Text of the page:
Fact #1. Fibroids are common. Risk factors for fibroids include:
- Family history
- Time since last birth
- Premenopausal state
Fact #2. Many women are unaware of prevalence, symptoms, and treatment choices for fibroids.
If you are a black woman, odds are that you already have or will develop fibroids BEFORE your 50th birthday. Fibroids are growths which develop in a woman’s womb (uterus). Fibroids can produce a variety of symptoms including heavy periods. But for many women the question regarding her menstrual cycles is what is “too heavy”? How do you know if your periods are too heavy.
Here, is a quick test. If you answer YES to any of the following questions, your periods may be too heavy due to fibroids:
- Do you bleed for more than 7 days?
- Do you need to use one or more forms of protection at the same time?
- Do you use more than 6 tampons or 6 pads on your heavy days?
- Do you pass blood clots?
- Do your have accidents on your heavy pads.
- Do you limit social and/or physical activities during your period?
- Are you anemic?
When in doubt, see a gynecologist.
Between June 30 and September 1, 2016 an online survey* was conducted with over 1,000 women living in the US. The survey was conducted on women who either had symptoms suggestive of fibroids, had had an ultrasound confirming the diagnosis of fibroids, or who had had a hysterectomy due to fibroids. The goal to obtain the perspective of women affected by fibroids and to compare to the general population of women living in the US.
The most common symptoms of affected women were
- feeling tired
- passing bloods clots,
- being less productive at work
- being less social, less physically active during their periods
What these women desired most was relief from heavy bleeding.
This study highlighted that women with symptoms often delay seeking medical care. Women would endure symptoms for years.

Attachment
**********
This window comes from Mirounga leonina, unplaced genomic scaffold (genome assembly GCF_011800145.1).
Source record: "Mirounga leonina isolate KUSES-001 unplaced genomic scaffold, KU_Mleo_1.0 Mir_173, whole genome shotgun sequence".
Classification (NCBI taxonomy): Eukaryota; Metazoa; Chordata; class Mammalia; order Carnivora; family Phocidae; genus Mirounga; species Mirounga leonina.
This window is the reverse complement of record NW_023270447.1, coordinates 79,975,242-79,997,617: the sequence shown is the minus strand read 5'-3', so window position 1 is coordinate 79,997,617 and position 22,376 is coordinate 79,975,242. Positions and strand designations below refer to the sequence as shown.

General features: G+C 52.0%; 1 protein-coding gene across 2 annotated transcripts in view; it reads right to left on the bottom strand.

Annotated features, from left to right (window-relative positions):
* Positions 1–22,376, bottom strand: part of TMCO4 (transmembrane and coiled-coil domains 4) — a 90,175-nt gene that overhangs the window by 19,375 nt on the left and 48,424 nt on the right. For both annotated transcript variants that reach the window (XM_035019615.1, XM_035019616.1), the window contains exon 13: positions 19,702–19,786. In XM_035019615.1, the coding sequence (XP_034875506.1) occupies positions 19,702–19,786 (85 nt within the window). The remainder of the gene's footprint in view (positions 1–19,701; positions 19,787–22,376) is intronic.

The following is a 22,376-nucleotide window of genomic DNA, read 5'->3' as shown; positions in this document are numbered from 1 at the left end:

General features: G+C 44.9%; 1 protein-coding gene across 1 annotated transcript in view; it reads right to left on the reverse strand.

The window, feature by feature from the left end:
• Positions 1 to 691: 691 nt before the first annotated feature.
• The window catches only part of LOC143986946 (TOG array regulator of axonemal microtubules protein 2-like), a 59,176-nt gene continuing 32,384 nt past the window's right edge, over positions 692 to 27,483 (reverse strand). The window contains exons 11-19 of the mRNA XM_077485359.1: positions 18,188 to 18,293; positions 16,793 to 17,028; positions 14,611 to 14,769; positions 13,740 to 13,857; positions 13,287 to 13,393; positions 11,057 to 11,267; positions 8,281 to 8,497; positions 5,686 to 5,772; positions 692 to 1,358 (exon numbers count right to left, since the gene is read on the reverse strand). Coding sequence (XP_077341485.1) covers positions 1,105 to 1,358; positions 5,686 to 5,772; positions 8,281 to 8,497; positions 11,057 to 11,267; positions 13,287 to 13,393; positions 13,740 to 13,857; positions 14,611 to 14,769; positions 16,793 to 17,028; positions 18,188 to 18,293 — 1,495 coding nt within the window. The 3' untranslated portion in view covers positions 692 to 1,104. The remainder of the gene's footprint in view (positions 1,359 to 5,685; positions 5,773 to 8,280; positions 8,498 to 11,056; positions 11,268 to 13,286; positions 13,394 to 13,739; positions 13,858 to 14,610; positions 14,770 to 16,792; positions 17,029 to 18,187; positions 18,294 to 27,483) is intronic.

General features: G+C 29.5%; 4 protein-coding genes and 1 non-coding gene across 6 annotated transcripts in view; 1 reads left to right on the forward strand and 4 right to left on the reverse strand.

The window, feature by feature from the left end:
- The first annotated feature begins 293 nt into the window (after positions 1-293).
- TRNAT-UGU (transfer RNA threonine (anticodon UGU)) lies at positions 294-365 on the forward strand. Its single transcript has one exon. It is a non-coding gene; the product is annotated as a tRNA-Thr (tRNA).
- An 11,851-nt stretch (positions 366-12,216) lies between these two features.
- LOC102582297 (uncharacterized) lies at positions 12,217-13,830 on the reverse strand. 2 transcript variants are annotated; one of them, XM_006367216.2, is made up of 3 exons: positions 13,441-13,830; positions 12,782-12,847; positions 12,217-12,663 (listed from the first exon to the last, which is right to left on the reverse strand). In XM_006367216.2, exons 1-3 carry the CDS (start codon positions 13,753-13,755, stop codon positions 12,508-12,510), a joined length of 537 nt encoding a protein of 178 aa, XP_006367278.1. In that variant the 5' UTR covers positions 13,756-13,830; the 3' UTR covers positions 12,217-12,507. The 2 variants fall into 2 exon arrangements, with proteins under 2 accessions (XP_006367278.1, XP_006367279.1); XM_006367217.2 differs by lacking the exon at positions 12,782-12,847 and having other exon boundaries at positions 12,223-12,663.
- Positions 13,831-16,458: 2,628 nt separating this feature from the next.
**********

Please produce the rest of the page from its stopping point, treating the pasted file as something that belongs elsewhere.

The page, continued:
The medical most commonly prescribed to women diagnosed with fibroids was birth control pills. Women often went to more than one GYN regarding treatment of their fibroids. The more severe the symptoms, the more likely she would choose to have a hysterectomy. The primary reason given for having a hysterectomy was it was “doctor recommended”. However, many women prefer and continue to seek nonsurgical options.
Unlike many studies, this survey included black women and other ethnicities representative of US demographics. It admirably sought to present the awareness, the symptoms and the treatment decisions of women living in the US with symptoms consistent with fibroids, women diagnosed with fibroids, and those who had had a hysterectomy due to fibroids.
The problem with this survey was that it was financed by a pharmaceutical company which has been seeking FDA approval of a medication which was the potential to reduce fibroid size and to decrease heavy bleeding. While there is no evidence of any misinformation or bias, Allergen has a vested interest in has getting results which would promote their drug. Financing medical studies which promote the benefits of a potential drug isn’t an unusual strategy of pharmaceutical companies. However, with this strategy there is the potential for conflict of interest, the potential of “burying” unfavorable results, and the potential of compromising medical integrity. The conclusions of this and any other related studies will undoubtedly affect the lives of millions of women. Women deserve the benefit of critical, evidence based and reproducible research.
Given the prevalence of fibroids it is important to promote effective strategies especially when they are non-surgical. Effective non-surgical options have the potential to change what GYNs recommend and how we view and treat fibroids.
*Erica E. Marsh, , Ayman Al-Hendy, , Dale Kappus, , Alex Galitsky, Elizabeth A. Stewart, , and Majid Kerolous. Burden, Prevalence, and Treatment of Uterine Fibroids: A Survey of U.S. Women. Published Online:2 Nov 2018https://doi.org/10.1089/jwh.2018.7076